A deflated football-shaped fossil found in Antarctica in 2011 has been identified as the largest soft-shelled egg ever found (Credit: Legendre et al. 2020)

Scientists from the University of Texas at Austin have finally solved the mystery of a massive fossil that has been sitting unlabeled and unidentified at a Chilean museum for almost a decade. The relic, which resembles a deflated football, is the largest-known soft-shelled egg from a marine reptile that inhabited Earth over 66 million years ago — about the time of the mass animal extinction event. Measuring more than 11 by 7 inches it is also the second-largest egg belonging to any known animal, behind only the now-extinct elephant bird.

The rare fossil nicknamed, "The Thing" after the popular 1980s science fiction movie, was discovered inside a rock formation in Seymour Island off the coast of Antarctica in 2011 by a team of researchers that included David Rubilar-Rogers. Over the years, the paleontologist at Chile's National Museum of Natural History showed the peculiar-looking fossil to every geologist that came to the museum. However, no one was able to identify "The Thing's" origin until Julia Clarke, a professor at UT Austin's Jackson School of Geosciences, visited in 2018.

"I showed it to her, and, after a few minutes, Julia told me it could be a deflated egg!" Rubilar-Rogers said.

The soft shell fossil egg shown in dark gray in the drawing (upper right), with arrows pointing to its folds and surrounding sediment, shown as light gray. The cross-section (lower left) shows the soft membranes surrounded by a very thin outer shell
(Credit: utexas.edu/Lucas Legendre and Grace Musser)

To confirm Clarke's suspicion, Lucas Legendre, a postdoctoral student at UT Austin who led the study, examined the fossil under a microscope. Sure enough, he found several layers of membrane, confirming that the fossil was indeed a soft-shelled egg — similar to the transparent, quick-hatching eggs laid by some modern-day snakes and lizards. "The shell is very thin. It can rip almost immediately upon exiting the mother, and the juvenile emerges from that egg," says Clarke.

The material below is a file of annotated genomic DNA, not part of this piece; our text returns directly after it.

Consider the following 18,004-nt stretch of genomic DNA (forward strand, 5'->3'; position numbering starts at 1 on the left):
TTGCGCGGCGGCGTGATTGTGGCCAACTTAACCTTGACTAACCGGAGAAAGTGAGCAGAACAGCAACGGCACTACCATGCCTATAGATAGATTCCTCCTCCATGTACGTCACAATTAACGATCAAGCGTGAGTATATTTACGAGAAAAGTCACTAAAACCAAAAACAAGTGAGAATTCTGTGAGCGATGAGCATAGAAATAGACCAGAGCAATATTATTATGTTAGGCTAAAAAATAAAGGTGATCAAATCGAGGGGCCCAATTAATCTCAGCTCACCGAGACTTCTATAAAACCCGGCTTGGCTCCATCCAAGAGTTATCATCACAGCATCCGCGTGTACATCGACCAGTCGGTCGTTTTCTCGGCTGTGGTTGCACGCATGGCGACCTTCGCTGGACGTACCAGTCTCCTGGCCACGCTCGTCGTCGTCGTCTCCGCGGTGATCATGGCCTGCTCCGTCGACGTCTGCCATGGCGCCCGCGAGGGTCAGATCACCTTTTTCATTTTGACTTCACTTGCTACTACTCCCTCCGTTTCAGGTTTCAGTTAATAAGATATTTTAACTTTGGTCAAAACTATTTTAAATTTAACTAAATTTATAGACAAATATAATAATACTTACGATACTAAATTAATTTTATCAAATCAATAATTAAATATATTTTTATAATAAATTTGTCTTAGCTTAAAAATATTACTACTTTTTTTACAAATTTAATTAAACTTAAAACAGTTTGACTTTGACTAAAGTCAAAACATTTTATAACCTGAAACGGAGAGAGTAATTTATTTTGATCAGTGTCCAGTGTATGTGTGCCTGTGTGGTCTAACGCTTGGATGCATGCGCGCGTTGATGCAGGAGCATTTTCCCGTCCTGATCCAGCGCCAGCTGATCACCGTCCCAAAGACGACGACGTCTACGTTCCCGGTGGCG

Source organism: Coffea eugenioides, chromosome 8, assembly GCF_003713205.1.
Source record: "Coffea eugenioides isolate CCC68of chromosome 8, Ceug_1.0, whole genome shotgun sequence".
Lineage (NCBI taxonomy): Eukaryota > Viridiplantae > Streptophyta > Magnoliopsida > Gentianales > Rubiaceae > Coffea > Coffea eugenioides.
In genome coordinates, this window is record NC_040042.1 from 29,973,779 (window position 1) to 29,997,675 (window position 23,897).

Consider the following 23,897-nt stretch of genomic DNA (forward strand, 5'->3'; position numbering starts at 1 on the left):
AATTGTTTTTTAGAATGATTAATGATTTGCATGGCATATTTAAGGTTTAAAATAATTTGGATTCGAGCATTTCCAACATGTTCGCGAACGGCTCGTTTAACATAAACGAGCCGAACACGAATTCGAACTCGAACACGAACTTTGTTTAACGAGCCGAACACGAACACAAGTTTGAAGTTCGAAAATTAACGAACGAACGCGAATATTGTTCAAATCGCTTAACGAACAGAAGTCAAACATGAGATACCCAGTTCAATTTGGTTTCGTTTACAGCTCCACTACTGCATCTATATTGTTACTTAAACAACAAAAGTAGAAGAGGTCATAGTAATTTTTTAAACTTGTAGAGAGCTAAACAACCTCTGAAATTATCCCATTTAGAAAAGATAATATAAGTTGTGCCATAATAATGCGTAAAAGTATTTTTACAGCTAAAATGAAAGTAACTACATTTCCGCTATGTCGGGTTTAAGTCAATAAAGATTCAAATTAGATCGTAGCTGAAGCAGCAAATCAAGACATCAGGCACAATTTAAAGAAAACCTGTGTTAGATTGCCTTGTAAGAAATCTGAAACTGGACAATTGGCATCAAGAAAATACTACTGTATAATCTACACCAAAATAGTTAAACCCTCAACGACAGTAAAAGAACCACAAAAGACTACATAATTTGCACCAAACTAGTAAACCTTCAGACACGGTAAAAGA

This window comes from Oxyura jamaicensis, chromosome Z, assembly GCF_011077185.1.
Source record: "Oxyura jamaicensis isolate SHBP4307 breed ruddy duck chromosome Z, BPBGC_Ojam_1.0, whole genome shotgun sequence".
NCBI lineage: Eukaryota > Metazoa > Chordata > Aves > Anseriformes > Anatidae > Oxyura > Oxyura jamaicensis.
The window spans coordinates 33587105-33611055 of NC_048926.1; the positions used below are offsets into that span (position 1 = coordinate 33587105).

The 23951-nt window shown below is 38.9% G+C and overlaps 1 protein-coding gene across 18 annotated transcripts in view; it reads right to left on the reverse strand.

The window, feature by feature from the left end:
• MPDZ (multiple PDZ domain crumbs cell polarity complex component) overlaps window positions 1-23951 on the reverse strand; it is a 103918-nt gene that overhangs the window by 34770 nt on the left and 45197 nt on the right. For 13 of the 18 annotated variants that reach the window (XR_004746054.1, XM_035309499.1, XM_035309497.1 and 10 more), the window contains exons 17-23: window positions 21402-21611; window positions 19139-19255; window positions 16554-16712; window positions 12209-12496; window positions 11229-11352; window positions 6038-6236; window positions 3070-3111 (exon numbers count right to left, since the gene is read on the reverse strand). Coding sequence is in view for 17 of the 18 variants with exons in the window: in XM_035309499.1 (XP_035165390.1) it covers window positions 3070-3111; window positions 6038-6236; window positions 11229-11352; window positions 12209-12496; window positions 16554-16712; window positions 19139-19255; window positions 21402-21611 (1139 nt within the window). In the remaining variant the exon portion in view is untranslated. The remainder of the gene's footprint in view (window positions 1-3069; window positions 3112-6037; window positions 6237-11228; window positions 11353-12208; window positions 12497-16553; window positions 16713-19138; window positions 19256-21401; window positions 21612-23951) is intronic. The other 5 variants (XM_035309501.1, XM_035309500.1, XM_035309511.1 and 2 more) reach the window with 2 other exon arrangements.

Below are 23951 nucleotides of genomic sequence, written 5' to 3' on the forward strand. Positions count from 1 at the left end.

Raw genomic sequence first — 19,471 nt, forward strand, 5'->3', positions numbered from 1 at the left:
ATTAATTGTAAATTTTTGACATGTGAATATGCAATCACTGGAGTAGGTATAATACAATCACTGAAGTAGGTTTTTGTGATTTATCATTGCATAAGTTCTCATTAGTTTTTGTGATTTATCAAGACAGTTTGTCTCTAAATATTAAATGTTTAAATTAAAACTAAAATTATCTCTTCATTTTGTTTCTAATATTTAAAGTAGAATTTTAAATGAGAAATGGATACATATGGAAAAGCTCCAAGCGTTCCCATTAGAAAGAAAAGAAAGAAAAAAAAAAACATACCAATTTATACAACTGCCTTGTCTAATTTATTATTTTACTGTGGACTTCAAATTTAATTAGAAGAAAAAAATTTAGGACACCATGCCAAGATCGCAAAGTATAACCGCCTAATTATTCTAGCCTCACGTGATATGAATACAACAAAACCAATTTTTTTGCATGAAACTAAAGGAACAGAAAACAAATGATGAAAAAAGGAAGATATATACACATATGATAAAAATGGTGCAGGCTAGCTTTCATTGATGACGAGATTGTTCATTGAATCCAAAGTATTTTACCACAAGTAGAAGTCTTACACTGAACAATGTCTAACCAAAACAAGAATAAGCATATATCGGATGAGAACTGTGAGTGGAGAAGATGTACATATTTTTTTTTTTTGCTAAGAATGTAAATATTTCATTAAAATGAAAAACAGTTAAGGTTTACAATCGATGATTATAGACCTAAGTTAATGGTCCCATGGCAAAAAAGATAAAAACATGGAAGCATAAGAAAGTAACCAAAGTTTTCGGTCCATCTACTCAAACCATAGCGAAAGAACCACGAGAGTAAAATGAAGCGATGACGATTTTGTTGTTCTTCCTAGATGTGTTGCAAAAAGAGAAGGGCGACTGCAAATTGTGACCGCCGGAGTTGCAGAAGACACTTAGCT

The fossil's identification led to an even bigger mystery — what animal could have laid an egg this size? With no skeletal remains left inside the casing to help, the researchers had to find an innovative solution to the question. After comparing the body sizes of 259 modern reptiles to the sizes of their eggs, Legendre and his team deduced that the egg could have only have belonged to a creature over 20 feet long from snout to the end of its body — not including the tail. "It is from an animal the size of a large dinosaur, but it is completely unlike a dinosaur egg," Legendre said. "It is most similar to the eggs of lizards and snakes, but it is from a truly giant relative of these animals."

An artist's rendition of the interpretation of a mosasaur, an extinct marine reptile that scientists think may have laid the massive soft-shelled egg (Credit: utexas.edu/Francisco Hueichaleo, 2020)

After considering several potential parents, the researchers concluded that the egg was laid by an ancient marine reptile like a mosasaur. The fact that the rock formation where the egg had been found had fossil evidence of baby mosasaurs and the offspring of other marine animals further strengthened their theory. "Many authors have hypothesized that this was sort of a nursery site with shallow protected water, a cove environment where the young ones would have had a quiet setting to grow up," Legendre said.

The researchers speculate the giant reptiles laid the quick-hatching eggs either directly in the water, like sea snakes, or deposited them on the beach, similar to sea turtles. Since it would have been difficult for the massive marine animals to move on land, the scientists think they probably used their tails to place the eggs on the beach, while leaving the majority of their bodies under the water. "We can't exclude the idea that they shoved their tail end up on shore because nothing like this has ever been discovered," Clarke said.

An artist's rendition of a baby mosasaur emerging from an egg in the Antarctic sea (Credit: utexas.edu/ John Maisano/Jackson School of Geosciences)

The researchers, who published their findings in the journal Nature on June 17, 2020, hope to return to Antarctica to search for additional soft-shell egg fossils and collect more data. "There are more and more studies showing that egg structure in reptiles was way more variable than previously thought," Legendre said. "We are currently expanding our dataset to better understand the evolution of those eggs in reptiles as a whole."

Resources: utexas.edu, NPR.org